Murdoch Brothers Assert Their Power With Bold Moves at Fox

James Lachlan and Rupert Murdoch
Joel Ryan/Invision/AP

In the first months after James and Lachlan Murdoch rose to the top of their family’s media empire, change was slow to come — so much so that some observers wondered if, and when, the brothers would step out from their father’s formidable shadow.

But a series of provocative moves at 20th Century Fox — reaching a crescendo last week with their first major management overhaul — underscore the fact that their moment has arrived.

First, in February, the duo engineered a voluntary buyout plan that saw 400 longtime employees leave the company as part of a mandate to slash $250 million of overhead. Then, last week, they orchestrated the ouster of veteran business executive Greg Gelfan. The week concluded with the revelation that the 40-something heirs would usher in new leadership at the movie studio, putting co-chairman Stacey Snider in place to succeed chairman and CEO Jim Gianopulos when his contract expires next June.

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Snider’s former bosses David Geffen and Jeffrey Katzenberg praised her June 11 — the day her impending promotion was leaked — saying she was a multi-faceted leader who was well prepared to take on every aspect of running a studio, not just reading scripts and schmoozing talent.

That said, Snider’s impending ascension brings with it a great deal of angst among the studio’s top division heads and Gianopulos loyalists, especially Emma Watts, the main studio’s production chief, and Elizabeth Gabler, who runs Fox 2000. Their futures at Fox have been thrown into question by the management shift. It is highly unlikely that Gianopulos will stay on as a “strategic consultant” to studio parent 21st Century Fox after the management transition, though he has been offered that position by the Murdochs.

Snider’s test will be forging ties with top managers, who also include division chiefs Steve Gilula and Nancy Utley, who oversee Fox Searchlight, and Vanessa Morrison, who guides animation. That hurdle appears to be greater because Snider was first lured to Fox by Rupert Murdoch and has now been ratified by his sons, against the objections of some on the Century City lot. Insiders fault the Murdochs for muddying the waters at the studio by not making Snider’s role clear when they tapped her in November 2014.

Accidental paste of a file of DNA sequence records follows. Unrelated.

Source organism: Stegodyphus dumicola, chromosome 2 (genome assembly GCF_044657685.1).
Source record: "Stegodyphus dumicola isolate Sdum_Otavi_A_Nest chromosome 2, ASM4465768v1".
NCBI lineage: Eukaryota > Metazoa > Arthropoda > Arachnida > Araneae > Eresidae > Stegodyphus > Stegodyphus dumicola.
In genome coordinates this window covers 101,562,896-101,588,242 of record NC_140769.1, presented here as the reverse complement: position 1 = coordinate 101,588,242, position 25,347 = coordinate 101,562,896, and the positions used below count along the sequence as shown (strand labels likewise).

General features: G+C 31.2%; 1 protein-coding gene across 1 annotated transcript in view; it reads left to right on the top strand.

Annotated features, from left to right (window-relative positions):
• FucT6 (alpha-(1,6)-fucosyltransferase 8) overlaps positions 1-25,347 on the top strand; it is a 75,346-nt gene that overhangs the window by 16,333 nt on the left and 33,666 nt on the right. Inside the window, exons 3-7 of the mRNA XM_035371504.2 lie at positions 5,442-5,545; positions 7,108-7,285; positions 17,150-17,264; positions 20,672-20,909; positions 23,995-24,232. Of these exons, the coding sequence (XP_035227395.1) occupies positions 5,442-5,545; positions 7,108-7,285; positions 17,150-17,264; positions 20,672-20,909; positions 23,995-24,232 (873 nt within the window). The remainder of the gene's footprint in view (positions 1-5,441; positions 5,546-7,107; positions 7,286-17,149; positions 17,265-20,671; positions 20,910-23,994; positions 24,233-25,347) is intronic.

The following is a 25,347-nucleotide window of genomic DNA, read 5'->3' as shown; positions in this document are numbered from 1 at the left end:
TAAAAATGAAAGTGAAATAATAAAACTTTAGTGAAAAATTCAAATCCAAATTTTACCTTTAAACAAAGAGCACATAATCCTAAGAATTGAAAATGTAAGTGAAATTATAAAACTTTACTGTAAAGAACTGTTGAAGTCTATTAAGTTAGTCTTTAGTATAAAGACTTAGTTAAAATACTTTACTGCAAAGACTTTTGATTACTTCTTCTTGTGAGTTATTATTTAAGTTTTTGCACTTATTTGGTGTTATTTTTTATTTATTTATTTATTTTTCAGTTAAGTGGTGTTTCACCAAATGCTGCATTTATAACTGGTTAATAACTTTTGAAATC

The facile view of the shift from both inside and outside the Century City studio is that the Murdoch brothers picked Snider in the hopes that her connections to directors, screenwriters, and stars will power a new generation of creativity at Fox. But the concern is that any strengthening of ties to the entertainment industry’s creative class could be undercut by the loss of savvy leadership in areas like production, distribution, marketing, international production, and, particularly, cost control.

The Murdochs are betting that Snider, 55, a veteran of Tri-Star Pictures, Universal Pictures, and DreamWorks Studios, will bring so much high-end talent into the Fox fold that the film studio’sprofile will soar — and that Fox’s tradition of tight budgets and hard-knuckle dealmaking with agents and talent, which has helped it finish many years as one of the most
profitable studios, will not be diminished.

“Jim is the kind of leader that you dream of as a filmmaker, and Stacey is cut from the same cloth.”
Paul Feig

At a recent investor conference, James Murdoch made clear the urgency for companies such as 21st Century Fox to amass a stable of hit makers in order to weather the era of media fragmentation. The thinking goes, the way people watch movies and television shows may change, but they will always pay a premium for the new, the fresh, and the revelatory.

“How do we have more hits?” James mused rhetorically. “That comes down to, how do we have a culture where we can attract the best creators to come and work with us?” An associate said that concept was “huge” for both James, 43, and Lachlan, 44.

Snider boasts relationships that reach from the investor class to board rooms and creative suites, starting with the trio of moguls who helped promote her career — Spielberg, Katzenberg, and Geffen. She has developed a reputation for being an advocate for filmmakers throughout her years at rival studios.